Kodak has reported its financial results for Q3 2019. They have announced that their film business has grown by 21% in the last quarter over the previous year. This looks very promising for Kodak’s future in film, although they report that overall profits are down, noting a $5 million loss on revenues of $315 million.
In this age of the fight against plastic, cardboard has become a common construction material again. Coffee places the world over have switched out to cardboard straws, Google Cardboard remains one of the most popular VR “headsets” for your phone, and now Kodak is using cardboard to make their new Mobile Film Scanner.
“Scanning” film with a phone or digital camera is not a new idea, but it typically comes at a heavy expense. But for those who want to scan with their phone, they usually don’t want to spend a lot of money. Kodak’s new Mobile Film Scanner only costs $40.
According to a recent rumor, some or all of Kodak Alaris film business might be sold as soon as March current year. Reportedly, the company has out its film, paper and photo chemical assets up for sale in an attempt to cover around $2.7 billion worth of debt.
I haven’t put a jigsaw together since I was a kid. I remember them being a lot of fun, although they rarely had more than a couple of hundred pieces. I’m not sure if I’d ever consider doing one again, but if I did, I think it would have to be this one – assuming I can find a space large enough.
This is Kodak’s “World’s Largest Puzzle“, which is a 51,300 piece jigsaw measuring 8.7 x 1.9m (28.5′ x 6.25′). It’s actually 27 puzzles in one, each featuring different “Wonders from around the world”, but each of those 27 puzzles connects to each other to form the huge overall piece.
To those who follow my work closely, you may know that I consider myself a large format photographer. I will photograph with a medium format camera, particularly when I’m trying to save weight on a backpacking trip or save time when I’m teaching a photography workshop, but 35mm has been somewhat shunned in my arsenal, being a format I deemed too small to be used effectively for my work.
Kodak’s been struggling to regain its place in the world of photography ever since it filed for bankruptcy protection in 2012. At the time they said that “Since 2008, despite Kodak’s best efforts, restructuring costs and recessionary forces have continued to negatively impact the company’s liquidity position”. Basically, they’re not making enough money.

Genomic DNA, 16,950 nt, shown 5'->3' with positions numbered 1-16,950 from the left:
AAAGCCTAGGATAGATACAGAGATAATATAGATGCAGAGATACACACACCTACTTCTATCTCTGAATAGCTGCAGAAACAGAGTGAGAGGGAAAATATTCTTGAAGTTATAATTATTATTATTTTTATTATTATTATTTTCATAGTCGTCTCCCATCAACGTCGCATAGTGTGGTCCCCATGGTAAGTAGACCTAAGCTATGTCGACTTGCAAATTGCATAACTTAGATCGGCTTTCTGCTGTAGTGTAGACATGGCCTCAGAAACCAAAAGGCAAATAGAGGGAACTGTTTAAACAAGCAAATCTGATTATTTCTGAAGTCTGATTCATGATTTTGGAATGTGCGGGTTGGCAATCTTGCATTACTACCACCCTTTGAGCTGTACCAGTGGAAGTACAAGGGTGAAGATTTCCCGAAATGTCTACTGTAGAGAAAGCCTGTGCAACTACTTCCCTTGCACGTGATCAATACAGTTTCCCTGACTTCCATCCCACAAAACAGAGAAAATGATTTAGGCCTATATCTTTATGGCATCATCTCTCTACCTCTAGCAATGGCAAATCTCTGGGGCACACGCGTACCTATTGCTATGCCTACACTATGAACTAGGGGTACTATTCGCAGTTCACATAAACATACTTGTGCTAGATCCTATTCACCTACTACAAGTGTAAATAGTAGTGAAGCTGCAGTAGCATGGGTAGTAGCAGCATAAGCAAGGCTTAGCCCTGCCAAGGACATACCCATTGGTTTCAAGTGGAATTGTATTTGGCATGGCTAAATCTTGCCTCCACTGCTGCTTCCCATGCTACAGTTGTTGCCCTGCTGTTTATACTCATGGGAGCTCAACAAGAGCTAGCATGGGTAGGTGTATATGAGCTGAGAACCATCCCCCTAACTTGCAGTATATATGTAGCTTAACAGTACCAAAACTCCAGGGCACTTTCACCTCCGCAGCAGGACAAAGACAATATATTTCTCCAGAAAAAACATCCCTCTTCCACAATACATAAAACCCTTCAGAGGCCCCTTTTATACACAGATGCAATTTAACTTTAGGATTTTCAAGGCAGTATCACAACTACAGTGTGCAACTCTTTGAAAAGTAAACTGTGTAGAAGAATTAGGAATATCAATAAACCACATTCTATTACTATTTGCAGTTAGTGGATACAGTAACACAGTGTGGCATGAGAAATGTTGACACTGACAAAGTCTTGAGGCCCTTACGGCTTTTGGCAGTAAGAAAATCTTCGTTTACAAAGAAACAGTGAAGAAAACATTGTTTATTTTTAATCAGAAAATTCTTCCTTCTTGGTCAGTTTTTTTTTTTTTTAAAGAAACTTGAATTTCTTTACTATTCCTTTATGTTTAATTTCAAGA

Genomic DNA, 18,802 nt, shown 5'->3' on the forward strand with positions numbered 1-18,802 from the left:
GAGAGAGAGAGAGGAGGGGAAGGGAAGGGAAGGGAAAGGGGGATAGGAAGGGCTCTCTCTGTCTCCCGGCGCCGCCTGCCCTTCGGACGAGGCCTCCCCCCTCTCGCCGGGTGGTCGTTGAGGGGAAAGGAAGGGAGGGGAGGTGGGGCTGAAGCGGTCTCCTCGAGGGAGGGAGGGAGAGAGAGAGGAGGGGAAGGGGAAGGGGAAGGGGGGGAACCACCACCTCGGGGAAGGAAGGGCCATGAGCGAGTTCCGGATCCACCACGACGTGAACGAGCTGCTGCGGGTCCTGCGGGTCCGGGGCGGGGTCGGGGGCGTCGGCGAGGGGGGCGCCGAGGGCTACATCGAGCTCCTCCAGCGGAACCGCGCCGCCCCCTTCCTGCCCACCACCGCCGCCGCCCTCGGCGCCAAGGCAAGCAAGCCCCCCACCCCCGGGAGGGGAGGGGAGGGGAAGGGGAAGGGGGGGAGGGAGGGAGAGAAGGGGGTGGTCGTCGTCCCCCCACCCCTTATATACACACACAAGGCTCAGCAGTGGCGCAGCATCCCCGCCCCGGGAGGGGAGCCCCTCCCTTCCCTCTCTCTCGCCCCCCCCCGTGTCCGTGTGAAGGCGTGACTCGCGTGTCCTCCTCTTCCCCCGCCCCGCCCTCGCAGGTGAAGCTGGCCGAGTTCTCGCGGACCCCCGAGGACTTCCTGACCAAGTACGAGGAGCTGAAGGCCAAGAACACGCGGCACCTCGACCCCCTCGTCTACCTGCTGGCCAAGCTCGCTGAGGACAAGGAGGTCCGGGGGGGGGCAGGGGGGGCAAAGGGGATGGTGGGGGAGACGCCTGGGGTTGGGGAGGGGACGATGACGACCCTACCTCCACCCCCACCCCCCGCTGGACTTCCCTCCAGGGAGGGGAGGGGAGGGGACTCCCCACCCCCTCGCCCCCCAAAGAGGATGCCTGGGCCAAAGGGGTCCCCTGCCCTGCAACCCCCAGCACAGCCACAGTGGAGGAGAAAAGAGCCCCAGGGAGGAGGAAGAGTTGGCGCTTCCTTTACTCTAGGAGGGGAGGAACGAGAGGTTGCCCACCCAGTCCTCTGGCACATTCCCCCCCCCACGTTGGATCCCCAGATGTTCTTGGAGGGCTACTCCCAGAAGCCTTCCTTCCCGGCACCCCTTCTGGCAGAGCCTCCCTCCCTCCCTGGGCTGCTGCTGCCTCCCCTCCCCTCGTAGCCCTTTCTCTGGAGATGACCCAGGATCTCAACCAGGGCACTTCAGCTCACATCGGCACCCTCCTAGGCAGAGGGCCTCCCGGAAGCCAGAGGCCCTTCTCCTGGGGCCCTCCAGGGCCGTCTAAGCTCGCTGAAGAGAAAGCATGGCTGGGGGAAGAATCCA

But why? Well, according to Cheddar’s take, it’s all down to the fact that they ignored the future of photography and the march towards digital. He suggests that Kodak intentionally shunned digital because it would be competing with and eating into the sales of its other primary product – film.
While the Kodak name doesn’t have the same impact it once did, Kodak is still out there and they’ve kicked off CES 2019 with several new gear announcements. There are two new models of Kodak Smile instant camera. There’s the Kodak Smile Classic and the regular Kodak Smile.
There’s a Kodak Smile Instant Digital Printer, too, compatible with iOS and Android devices and can be sent photos via Bluetooth for printing from your Smartphone. And, finally, Kodak is also expanding their Luma range with three new Luma 75, Luma 150 and Luma 350 projectors.
The Kodak Ektachrome E100 film is finally being shipped to distributors worldwide, and some of us can’t wait to get our hands on a few rolls of it. Photographer Peter Guttman was lucky to be one of the few beta testers of the film, and he kindly shared with DIYP some of the images he took. And just as I imagined – they’re gorgeous.
It’s been over a year since Kodak announced that it is bringing Ektachrome film back to the market. And now it’s finally happening: Kodak Ektachrome will soon start shipping to distributors worldwide. Very soon, all you film enthusiasts will be able to buy a roll or five of Ektachrome35mm and shoot away!
The noise surrounding Ektachrome’s return has been quite fascinating. A lot of people are getting very excited, and also very impatient about it coming back. Originally announced at CES 2017 Kodak later said a “limited supply” would become available for testing with general availability in 2018.
Things are a bit behind schedule, though. And we’re only now hearing of the first test rolls going out.